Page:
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How to Plant Wildflowers
Step by step instructions on how to plant your wildflower seeds.
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Over 110 choices for fast color, such as poppies, cosmos, sunflowers, zinnia, and many more.
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Perennial Planting Guide
Step by step instructions on how to plant your bare root or potted perennials when they arrive.
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Your sandy soil garden might be difficult at times, but do not despair! Using these “best plants for sandy soil” perennial lists, you can create a beautiful extended-bloom garden. The key to success in your sandy soil garden is to understand the properties of this soil type and to choose plants that have adapted to thrive there.
That way, instead of fighting with nature for plants that don’t want to live there, you can sit back and enjoy a great looking garden with very little maintenance.
Soil plays a critical role in determining what plants will grow happily and thrive, or what plants will struggle and die. Learning what type of soil you have in your garden is important to help choose what will succeed there. In general, soil is made up of a percent of each clay, sand, and silt. Clay is the smallest soil particle while sand is the largest, with silt finding the happy medium in between.
Most soils lean towards one of these components, but still encompass smaller percentages of the others. There are strengths and weaknesses of all types of soil. Some drain better, while others hold onto water tighter. Some hold nutrients while others are more sterile. Some erode quickly and some have little aeration.
Understanding what type of soil you have and its strengths and weaknesses will help you determine what plants will live happily in your garden.
So what does it mean if you’ve determined that your soil is dominated by sand? Because sand is the largest soil particle it means that water can move through the large pore spaces rapidly. This fast drainage is an advantage for growing plants that like to be dry.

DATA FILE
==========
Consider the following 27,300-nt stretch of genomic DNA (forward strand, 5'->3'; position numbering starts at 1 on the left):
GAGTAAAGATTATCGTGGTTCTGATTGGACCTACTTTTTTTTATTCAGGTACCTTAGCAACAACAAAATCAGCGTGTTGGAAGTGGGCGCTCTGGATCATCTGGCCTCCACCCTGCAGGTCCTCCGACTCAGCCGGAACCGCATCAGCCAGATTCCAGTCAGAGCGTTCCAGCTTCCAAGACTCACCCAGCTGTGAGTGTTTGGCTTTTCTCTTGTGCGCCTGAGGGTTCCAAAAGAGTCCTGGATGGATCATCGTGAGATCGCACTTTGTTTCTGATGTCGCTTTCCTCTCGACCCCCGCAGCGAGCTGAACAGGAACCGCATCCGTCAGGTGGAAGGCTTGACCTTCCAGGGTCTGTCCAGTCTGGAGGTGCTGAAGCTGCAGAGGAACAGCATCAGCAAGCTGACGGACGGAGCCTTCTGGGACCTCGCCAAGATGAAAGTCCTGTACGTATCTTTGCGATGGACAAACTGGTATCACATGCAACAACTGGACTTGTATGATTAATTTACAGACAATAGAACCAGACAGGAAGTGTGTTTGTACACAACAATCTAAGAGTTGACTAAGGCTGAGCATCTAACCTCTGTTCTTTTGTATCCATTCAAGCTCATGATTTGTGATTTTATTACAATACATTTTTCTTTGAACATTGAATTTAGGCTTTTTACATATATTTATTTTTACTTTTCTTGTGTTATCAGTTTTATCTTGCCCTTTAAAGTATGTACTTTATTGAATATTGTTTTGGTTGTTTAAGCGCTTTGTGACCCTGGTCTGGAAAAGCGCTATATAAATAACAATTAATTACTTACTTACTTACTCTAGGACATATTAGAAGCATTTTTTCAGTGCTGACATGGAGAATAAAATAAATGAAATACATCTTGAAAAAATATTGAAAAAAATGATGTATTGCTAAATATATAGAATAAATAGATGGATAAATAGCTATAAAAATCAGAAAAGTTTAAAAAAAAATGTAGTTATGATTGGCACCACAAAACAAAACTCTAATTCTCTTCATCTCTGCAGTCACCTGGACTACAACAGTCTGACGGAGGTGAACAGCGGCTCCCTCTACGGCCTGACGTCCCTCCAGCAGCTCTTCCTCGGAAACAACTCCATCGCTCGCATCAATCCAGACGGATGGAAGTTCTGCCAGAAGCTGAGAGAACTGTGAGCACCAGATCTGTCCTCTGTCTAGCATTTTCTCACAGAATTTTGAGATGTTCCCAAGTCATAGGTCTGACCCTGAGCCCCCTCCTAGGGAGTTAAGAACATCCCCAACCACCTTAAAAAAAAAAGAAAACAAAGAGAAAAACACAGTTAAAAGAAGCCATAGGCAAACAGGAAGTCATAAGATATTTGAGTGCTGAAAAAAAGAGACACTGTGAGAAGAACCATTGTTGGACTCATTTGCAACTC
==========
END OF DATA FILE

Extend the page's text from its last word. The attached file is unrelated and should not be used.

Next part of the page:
However, sandy soils are typically low in nutrients. This is because the large pore space and fast drainage washes out any available nutrients.
Sandy soils also warm up and cool down relatively quickly from the air temperature changes, meaning growth in the spring will start quickly but cool nights in the autumn will make the perennials go into dormancy earlier as well.
In general, perennials that prefer sandy soils are happy being on the drier side and function well with little nutrients – a great recipe for a lower maintenance garden!
Here is a list of some of the most reliable perennials for your sandy soil garden. Whether you are looking for a specific color, height, or bloom time in your region, this list will help you identify what would be perfect for what you need!
Bearded Iris (Iris germanica) – Zone 3-9
Coming in nearly every color you can imagine, bearded irises are a garden favorite! They require very little attention and have no problem competing for their place in the garden. The rhizomes multiply fairly quickly, so it is helpful to divide the plants every few years to avoid overcrowding and spread your iris collection! Many bearded irises are reblooming, so you can enjoy their color both in late spring and in early to mid-fall.
Black Eyed Susan (Rudbeckia) – Zone 4-9
Black Eyed Susans are a must have in your garden! They produce yellow daisy-like flowers with black centers topping off at 3’tall. ‘Goldsturm’ is a popular variety blooming profusely from mid-summer to early-fall.
Russian Sage (Perovskia atriplicifolia) – Zone 4-9
This purple-blue colored bloom opens mid-late summer on a 3-4’ spikes. The easy maintenance and reliable color of Russian sage makes it a sandy soil favorite
Salvia (Salvia nemorosa) – Zone 4-9
‘Lyrical Silvertone’ is a 2’ tall purple salvia that blooms from late spring to early summer. As a member of the mint family, it is low maintenance and reliable. A more compact option that adds blue to the summer garden is ‘Blue Marvel.’Only getting 10-12” tall, ‘Blue Marvel’ is perfect for short border edges and constant color from late spring to fall.
Sedum (Sedum) – Zone 3-9
‘Autumn Joy’ produces a reliable pink clump about 2’ tall. Blooming mid-summer to mid-fall, you get this bright color as other perennials are starting to slow down. This is a very carefree plant, requiring little attention. Just plant it, sit back, and enjoy!